Submitted: October 21, 2016
from United States District Court for the District of
Minnesota - St. Paul
LOKEN, SMITH,  and COLLOTON, Circuit Judges.
COLLOTON, Circuit Judge.
2014, a jury convicted Bartolomea Montanari of tax evasion,
mail fraud, and wire fraud for conduct relating to the
operation of three companies that he owned in Minnesota and
Kentucky. The district court sentenced him to 78 months'
imprisonment, the bottom of the advisory guideline sentencing
range. Montanari challenges the conviction based on the
district court's limitation of his cross-examination of a
witness, and he disputes the court's calculation of his
advisory guideline range. We affirm the conviction and reject
most of Montanari's challenges to the sentence, but we
vacate the judgment and remand for resentencing based on one
guideline computation error acknowledged by the government.
owned a real estate business in Minnesota called St. Croix
Development, LLC and two businesses in Kentucky related to
coal mining, Emlyn Coal Processing, LLC and Montie's
Resources, LLC. From around 2004 to 2006, Montanari failed to
pay payroll taxes due from St. Croix Development and also
failed to file several of the company's quarterly payroll
December 2008, Minnesota-based IRS revenue officer Dale Mikel
was assigned to Montanari's case to collect St. Croix
Development's delinquent taxes. In fall 2009, Mikel sent
Montanari IRS Form 433-A to obtain financial information
about him for purposes of collection. Montanari returned his
completed Form 433-A, signed under penalty of perjury, in
Form 433-A, Montanari stated that he had "no income
currently." He listed St. Croix Development as an
"employer, " but did not mention Emlyn Coal or
Montie's, although he drew a monthly salary of up to $50,
000 from them. Montanari falsely represented that he had no
bank accounts, credit cards, or business assets. He also
failed to list multiple luxury vehicles that he owned or a
Tennessee home worth over $1.4 million in which he had been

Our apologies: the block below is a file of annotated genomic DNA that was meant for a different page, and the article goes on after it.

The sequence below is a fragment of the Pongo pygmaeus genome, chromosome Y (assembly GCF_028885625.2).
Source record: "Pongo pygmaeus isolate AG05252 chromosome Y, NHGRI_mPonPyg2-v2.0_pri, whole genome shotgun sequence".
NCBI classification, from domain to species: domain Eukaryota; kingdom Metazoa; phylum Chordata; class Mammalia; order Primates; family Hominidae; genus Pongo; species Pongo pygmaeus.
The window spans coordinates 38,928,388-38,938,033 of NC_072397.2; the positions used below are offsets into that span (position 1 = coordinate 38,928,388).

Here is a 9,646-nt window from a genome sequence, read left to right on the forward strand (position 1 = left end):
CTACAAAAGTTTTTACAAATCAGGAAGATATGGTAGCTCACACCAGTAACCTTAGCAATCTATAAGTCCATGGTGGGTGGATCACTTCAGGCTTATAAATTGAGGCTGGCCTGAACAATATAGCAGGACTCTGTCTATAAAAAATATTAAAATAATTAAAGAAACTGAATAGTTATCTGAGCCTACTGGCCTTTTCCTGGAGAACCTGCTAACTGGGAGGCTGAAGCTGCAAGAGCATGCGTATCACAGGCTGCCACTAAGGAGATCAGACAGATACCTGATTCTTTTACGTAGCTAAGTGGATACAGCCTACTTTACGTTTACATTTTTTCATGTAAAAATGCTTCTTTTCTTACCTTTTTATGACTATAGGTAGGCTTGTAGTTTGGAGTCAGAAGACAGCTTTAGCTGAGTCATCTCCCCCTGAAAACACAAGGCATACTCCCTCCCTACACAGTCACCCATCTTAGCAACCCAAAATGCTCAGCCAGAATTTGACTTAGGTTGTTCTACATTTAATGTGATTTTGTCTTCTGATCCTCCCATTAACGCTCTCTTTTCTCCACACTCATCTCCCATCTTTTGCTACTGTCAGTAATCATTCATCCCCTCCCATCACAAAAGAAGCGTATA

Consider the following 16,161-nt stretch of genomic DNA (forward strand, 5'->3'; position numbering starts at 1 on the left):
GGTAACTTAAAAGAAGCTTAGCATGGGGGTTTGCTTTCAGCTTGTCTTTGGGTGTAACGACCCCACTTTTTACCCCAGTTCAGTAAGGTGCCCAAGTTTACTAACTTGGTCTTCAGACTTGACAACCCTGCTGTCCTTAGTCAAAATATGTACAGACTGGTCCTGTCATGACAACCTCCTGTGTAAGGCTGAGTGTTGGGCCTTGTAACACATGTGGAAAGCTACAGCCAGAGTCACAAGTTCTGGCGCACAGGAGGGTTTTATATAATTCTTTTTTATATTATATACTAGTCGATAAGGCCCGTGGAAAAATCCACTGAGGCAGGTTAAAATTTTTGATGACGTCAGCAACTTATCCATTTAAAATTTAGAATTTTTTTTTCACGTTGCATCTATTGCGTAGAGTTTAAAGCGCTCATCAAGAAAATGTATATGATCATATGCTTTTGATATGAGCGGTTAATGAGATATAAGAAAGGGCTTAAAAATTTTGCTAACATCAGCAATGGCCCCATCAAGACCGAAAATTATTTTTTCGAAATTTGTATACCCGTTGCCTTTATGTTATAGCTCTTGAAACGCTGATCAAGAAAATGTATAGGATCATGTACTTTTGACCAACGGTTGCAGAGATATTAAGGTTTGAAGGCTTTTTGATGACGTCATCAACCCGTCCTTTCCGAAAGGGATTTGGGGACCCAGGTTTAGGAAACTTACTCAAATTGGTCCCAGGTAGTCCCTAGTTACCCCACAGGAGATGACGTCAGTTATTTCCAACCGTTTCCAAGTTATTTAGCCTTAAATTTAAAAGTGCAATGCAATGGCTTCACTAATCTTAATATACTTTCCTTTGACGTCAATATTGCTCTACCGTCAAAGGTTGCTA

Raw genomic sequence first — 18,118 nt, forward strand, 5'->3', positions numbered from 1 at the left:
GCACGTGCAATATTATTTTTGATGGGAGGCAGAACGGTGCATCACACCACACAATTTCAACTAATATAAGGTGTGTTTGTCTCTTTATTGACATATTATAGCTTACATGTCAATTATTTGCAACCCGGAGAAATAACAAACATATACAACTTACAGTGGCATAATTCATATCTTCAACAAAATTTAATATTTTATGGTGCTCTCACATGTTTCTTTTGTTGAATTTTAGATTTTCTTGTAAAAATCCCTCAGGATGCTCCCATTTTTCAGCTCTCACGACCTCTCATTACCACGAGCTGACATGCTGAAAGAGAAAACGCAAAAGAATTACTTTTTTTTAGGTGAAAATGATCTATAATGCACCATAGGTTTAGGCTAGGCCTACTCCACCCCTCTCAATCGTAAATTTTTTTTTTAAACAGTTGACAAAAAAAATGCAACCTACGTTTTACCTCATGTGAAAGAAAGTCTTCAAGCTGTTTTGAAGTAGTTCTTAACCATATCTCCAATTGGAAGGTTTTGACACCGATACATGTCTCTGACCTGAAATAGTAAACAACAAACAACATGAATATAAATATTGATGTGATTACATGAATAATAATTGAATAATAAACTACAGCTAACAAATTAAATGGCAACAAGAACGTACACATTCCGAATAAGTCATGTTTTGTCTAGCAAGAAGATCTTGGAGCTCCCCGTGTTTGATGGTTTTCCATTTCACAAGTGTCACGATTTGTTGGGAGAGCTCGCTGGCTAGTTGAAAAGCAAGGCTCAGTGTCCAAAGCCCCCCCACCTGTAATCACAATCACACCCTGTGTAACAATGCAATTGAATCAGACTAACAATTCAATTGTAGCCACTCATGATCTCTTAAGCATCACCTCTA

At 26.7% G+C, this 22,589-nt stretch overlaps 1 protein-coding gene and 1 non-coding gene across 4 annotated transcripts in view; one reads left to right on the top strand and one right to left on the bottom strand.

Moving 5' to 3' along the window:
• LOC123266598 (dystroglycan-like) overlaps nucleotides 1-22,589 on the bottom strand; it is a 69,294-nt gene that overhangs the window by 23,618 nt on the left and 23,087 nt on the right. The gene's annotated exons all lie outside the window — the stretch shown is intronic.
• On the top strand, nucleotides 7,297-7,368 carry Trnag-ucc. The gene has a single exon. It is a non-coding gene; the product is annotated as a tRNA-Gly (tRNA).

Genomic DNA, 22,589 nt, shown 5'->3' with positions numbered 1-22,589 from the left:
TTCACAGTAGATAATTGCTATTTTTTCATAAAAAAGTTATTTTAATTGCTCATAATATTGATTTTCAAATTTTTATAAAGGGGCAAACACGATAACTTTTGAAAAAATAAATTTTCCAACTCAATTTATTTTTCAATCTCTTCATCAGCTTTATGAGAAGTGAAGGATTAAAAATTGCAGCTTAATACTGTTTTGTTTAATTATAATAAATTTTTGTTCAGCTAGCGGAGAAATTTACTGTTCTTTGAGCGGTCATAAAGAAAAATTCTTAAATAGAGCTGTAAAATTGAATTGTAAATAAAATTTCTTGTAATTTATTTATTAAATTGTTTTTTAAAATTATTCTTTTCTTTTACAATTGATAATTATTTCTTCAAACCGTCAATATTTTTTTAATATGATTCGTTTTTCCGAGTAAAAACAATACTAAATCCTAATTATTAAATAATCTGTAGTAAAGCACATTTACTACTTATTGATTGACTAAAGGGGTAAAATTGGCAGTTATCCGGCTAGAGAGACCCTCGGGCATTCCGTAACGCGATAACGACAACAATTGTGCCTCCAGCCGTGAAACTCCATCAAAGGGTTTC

living since September 2009.
ultimately determined that Montanari was liable for the
unpaid St. Croix Development payroll taxes under a trust fund
recovery penalty. This penalty is assessed against a person
who is responsible for paying withheld employment taxes and
willfully fails to pay them. 26 U.S.C. § 6672.
around the same time, Emlyn Coal and Montie's developed
tax problems in Kentucky. Minnesota businessman David Kloeber
had co-owned Emlyn Coal with Montanari from 2007 to 2009.
Until Montanari bought out Kloeber's interest in 2009,
Kloeber and his employees had managed the taxes of Emlyn Coal
and Montie's. After Kloeber's departure in 2009, the
companies fell behind in their obligations to pay employment
taxes and coal excise taxes. Montanari received numerous
notices from the IRS about the outstanding taxes.
IRS revenue officer Evelyn McDaniel began investigating Emlyn
Coal and Montie's in 2010. In an interview with McDaniel,
Montanari said that he was unaware that the companies were
failing to pay taxes or to file tax returns. He also stated
that the companies were not receiving any revenue. McDaniel
ultimately determined that Montanari was liable for unpaid
payroll and excise taxes from Emlyn Coal and Montie's
under a trust fund recovery penalty.
2011, Montanari filed a second Form 433-A under penalty of
perjury and failed to report bank accounts, credit cards,
personal property, and real property. He also did not explain
that he transferred funds from Emyln Coal and Montie's to
himself for personal expenses. From 2009 until 2012,
Montanari withdrew over $1.7 million from Emlyn Coal and
Montie's; some of the funds were transferred to a bank
account in the name of a shell company called Bella Luca
Properties LLC. Montanari spent much of this money on a new
home, vacations, and vehicles.
April 2012, Kloeber contacted IRS Special Agent James Shoup
regarding Montanari's conduct. Kloeber was acquainted
with Shoup through a prior unrelated tax investigation. Shoup
began a criminal investigation of Montanari. During a
telephone call with Montanari in September 2012, Shoup asked
several questions about why Montanari did not use any of the
money that he was taking from the companies to pay their
employment taxes. Montanari answered that he did not know
why. Shoup also inquired about a purchase of a bulldozer by
Montie's in 2009. In that transaction, Montanari was
suspected of ...